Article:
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Clean Power Plan Should Ease Virginia Electric Bills

New Research says an EPA plan to reduce carbon emissions should actually cut electricity bills, if it means energy efficiency as well as renewables. Photo courtesy of World Resource Insitute.
New Research says an EPA plan to reduce carbon emissions should actually cut electricity bills, if it means energy efficiency as well as renewables. Photo courtesy of World Resource Insitute.
July 27, 2015

RICHMOND, Va. – An Environmental Protection Agency plan to cut carbon pollution should actually save Virginia families money, if meeting the plan includes energy efficiency, according to two separate analyses.

Critics of the Clean Power Plan charge it will sharply raise the cost of electricity.

But research by Georgia Institute of Technology and Synapse Energy Economics finds it could actually cut utility bills by using conservation and renewable energy.

Professor Marilyn Brown from the Georgia Tech School of Public Policy says efficiency and shifting to wind, solar and biomass should make a typical utility bill somewhat smaller.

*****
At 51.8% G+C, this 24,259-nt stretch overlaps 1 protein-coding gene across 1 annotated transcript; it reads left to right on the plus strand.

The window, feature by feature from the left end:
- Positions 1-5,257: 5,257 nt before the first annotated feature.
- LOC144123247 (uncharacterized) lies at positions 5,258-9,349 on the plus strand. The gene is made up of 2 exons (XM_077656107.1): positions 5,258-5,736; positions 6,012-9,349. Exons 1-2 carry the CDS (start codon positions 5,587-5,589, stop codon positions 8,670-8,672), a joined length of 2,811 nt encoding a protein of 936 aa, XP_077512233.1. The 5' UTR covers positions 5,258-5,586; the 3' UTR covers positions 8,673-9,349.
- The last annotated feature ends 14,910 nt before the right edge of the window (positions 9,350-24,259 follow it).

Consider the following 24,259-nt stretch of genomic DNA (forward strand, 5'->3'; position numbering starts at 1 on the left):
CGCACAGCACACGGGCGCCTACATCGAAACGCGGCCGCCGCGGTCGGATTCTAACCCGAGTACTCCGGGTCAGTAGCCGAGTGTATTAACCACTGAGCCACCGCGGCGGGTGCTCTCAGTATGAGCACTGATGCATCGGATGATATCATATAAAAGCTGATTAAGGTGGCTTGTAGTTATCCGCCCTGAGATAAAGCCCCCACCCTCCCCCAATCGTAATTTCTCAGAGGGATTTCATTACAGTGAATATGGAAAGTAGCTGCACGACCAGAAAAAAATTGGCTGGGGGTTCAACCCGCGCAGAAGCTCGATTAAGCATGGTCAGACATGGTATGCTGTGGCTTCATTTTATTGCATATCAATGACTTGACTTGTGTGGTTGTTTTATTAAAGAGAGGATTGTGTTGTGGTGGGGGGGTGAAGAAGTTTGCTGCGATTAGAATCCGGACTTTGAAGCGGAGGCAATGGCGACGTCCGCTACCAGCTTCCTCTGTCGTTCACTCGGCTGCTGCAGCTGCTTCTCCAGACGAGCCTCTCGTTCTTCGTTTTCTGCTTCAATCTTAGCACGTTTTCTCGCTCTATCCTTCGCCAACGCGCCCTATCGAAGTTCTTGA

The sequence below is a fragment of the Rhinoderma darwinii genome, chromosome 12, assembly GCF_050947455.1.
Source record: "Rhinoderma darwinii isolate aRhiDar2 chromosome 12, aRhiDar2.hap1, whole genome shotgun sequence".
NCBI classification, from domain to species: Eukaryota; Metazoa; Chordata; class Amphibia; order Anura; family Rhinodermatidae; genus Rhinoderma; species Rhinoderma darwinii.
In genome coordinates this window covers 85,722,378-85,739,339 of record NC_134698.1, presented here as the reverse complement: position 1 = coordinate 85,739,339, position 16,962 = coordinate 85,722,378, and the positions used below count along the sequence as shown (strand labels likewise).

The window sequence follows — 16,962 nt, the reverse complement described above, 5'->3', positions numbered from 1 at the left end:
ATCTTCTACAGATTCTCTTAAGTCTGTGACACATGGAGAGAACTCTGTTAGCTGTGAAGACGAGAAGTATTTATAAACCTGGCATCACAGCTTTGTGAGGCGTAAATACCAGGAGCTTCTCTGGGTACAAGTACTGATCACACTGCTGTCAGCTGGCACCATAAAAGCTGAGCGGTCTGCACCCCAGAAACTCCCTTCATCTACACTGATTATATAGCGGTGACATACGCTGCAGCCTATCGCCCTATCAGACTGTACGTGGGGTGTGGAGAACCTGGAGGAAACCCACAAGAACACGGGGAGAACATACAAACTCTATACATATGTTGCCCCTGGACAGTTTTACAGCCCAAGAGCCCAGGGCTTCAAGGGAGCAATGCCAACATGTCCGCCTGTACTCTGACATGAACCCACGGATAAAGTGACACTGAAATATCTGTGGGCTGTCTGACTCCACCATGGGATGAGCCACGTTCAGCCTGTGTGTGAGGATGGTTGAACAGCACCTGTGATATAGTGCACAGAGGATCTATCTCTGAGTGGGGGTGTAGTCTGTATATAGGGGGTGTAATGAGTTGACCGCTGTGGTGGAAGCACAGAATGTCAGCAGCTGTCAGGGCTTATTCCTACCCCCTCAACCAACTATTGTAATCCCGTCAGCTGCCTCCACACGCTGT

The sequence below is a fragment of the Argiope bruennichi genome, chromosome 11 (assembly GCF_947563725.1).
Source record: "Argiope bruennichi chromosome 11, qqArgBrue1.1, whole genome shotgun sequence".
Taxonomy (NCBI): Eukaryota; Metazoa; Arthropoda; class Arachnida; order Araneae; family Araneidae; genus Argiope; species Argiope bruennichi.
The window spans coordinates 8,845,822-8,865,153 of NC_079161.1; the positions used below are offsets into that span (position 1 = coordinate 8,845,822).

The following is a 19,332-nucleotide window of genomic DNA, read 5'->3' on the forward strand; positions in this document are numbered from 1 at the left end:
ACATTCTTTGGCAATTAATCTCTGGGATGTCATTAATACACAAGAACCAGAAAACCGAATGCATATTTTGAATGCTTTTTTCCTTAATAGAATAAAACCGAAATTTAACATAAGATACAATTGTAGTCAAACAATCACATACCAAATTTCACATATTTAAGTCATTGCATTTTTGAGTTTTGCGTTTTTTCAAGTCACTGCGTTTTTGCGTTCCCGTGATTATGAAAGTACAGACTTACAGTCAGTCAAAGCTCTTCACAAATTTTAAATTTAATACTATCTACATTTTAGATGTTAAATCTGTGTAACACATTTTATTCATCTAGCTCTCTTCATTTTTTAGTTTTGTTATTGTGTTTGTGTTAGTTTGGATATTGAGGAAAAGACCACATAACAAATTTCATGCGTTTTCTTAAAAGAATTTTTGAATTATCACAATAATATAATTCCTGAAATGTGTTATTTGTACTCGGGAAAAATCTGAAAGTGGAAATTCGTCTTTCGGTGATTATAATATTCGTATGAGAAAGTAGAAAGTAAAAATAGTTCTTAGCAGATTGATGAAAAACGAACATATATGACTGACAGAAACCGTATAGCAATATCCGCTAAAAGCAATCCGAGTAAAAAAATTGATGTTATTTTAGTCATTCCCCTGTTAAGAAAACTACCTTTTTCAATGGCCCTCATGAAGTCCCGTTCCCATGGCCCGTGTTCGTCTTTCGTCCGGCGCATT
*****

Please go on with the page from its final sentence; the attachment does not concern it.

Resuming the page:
"We see a reduction of, depending on the state, anywhere from 5 to 10 percent rather than an increase," she relates.

Brown says business as usual would mean bills 9 percent higher by 2030.

The EPA is expected to announce exact details of the plan in the next month or two.

The plan to reduce carbon emissions from existing power plants is part of the agency's strategy to help address global climate change.

And according to Elizabeth Stanton, a principal economist with Synapse Energy Economics, an environmental consulting firm, that would mean savings.

"Virginia households taking advantage of energy efficiency programs under the proposed Clean Power Plan would save on average $22 a month, and their bills would then be $128 a month," she states.

The big coal and oil corporations, and their allies in Congress, are waging an all out fight against the Clean Power Plan. Still, several opinion polls find popular support for EPA plans to cut carbon emissions.

Dan Heyman, Public News Service - VA